- Sam's Club last week reintroduced retail space to a former store in Tampa, Florida that the company had converted to an e-commerce fulfillment site, according to local reports. The store shuttered last January as part of the company's sweeping closures and began filling online orders several months later.
- The retail space, located in what was the former store's liquor and tire service section, includes a selection of 2,000 popular products. There are no checkout stands: Customers must use the club retailer's Scan & Go app to pay for products.
- Customers interviewed by local media expressed confusion and disappointment at the new store's limited selection and no-frills presentation. Bill Ball, Sam's Club's senior director of e-commerce supply chain, told a local Fox affiliate the store is a test for the company.
Big-box stores like Walmart, Target and Meijer are focused on adding e-commerce fulfillment operations to their existing stores. What's interesting about the Sam's Club test is that the company is doing the reverse — adding retail to an online fulfillment site.
Sam's Club says the new store is an experiment — and a low-stakes one at that, with no checkout stands and little to no merchandising in the space. There's no new branding, either, with a simple "SamsClub.com" sign advertising the store to shoppers. Local media reports note shoppers have missed the retail location that closed last January, and Sam's Club wanted to see if it could tap into some of that pent-up demand.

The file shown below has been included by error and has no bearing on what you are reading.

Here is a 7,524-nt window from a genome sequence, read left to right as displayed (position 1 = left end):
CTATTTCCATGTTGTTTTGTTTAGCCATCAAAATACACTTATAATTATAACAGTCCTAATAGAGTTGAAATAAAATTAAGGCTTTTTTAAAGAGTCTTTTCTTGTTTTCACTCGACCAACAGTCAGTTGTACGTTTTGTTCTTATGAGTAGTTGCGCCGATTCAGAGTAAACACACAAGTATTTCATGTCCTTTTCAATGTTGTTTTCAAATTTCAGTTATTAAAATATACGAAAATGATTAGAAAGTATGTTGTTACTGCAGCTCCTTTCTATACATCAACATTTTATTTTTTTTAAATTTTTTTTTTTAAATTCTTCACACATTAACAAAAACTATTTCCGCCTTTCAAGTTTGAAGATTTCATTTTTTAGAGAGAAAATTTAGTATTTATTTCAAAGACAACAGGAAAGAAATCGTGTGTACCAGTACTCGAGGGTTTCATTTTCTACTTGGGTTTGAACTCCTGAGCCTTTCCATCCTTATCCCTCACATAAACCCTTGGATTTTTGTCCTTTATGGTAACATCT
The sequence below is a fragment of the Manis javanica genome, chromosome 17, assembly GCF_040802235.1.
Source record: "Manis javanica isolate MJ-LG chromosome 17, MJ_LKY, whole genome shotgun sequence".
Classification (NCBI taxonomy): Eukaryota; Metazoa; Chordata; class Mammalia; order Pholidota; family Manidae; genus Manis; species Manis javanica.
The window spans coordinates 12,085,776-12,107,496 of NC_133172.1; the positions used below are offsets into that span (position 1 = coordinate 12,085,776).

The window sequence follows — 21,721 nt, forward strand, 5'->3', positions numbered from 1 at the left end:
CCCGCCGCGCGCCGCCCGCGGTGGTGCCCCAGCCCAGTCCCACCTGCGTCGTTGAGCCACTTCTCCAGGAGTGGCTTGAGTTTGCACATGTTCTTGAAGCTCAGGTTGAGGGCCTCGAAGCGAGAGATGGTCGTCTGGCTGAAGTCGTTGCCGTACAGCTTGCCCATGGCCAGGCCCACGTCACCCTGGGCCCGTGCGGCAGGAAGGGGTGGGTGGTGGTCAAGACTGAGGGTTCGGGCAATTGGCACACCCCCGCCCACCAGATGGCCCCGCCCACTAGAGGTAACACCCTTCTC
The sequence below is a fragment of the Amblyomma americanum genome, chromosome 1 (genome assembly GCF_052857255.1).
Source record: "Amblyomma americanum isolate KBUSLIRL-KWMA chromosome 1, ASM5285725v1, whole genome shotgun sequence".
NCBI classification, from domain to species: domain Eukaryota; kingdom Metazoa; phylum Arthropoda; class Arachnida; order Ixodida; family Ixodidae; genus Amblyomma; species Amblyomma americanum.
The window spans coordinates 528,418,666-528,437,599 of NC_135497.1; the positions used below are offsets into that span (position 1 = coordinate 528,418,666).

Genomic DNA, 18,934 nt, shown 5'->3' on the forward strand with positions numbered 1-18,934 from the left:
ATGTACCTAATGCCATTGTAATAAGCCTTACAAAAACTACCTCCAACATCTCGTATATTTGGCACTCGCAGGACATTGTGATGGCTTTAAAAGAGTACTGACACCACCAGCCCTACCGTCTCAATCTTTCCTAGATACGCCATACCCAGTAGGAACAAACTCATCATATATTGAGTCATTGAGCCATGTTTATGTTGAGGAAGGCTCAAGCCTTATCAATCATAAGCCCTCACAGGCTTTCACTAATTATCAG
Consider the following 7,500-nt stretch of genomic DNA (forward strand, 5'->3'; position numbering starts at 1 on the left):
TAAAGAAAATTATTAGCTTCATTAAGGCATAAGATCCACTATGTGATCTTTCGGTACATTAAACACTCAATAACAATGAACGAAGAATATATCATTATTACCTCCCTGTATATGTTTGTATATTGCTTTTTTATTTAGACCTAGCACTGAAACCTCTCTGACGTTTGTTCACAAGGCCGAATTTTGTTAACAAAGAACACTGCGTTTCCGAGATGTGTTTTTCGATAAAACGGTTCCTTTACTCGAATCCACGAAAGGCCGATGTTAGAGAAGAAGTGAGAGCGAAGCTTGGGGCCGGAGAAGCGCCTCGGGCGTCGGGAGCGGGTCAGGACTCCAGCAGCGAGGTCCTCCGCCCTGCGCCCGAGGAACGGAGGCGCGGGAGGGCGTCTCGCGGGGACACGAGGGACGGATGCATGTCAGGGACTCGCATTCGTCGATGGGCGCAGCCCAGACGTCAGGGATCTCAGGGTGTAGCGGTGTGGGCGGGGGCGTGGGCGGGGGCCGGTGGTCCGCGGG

"Sam's Club has always been willing to experiment, and that appetite has only grown," Tim Campbell, an analyst with Kantar Consulting who covers club stores, told Grocery Dive.
Campbell said the main value of the store will come through the consumer insights it delivers. The store doesn't offer order pickup, but Campbell said he could see it adding that feature eventually. Ball with Sam's Club told Fox 13 the company will see how the layout resonates with shoppers as consumer purchasing habits shift.
Like many other retailers, Sam's Club is adjusting for an omnichannel future. Last January, the company announced plans to shut down 63 club stores. Around a dozen locations were converted to e-commerce sites, including the Tampa store, while the remaining locations went out of business permanently. Other shuttered stores that have reopened as fulfillment warehouses include a location in Worcester, Massachusetts, one in Matteson, Illinois and another in Chicago and Memphis, Tennessee.
In addition to the Tampa store test, Campbell said Sam's Club Now in Dallas is helping the company gauge consumer responses to new technology and a smaller store size.
Campbell said retailers may add retail space to their warehouses where it makes sense, but he sees vastly more interest in carving out fulfillment capabilities from their backrooms and retail floors.
“It makes more sense to optimize the existing space you have to adjust to the new ways shoppers are shopping," he said. “But I think you’re going to see a lot more of the Target example than the Sam’s Club version."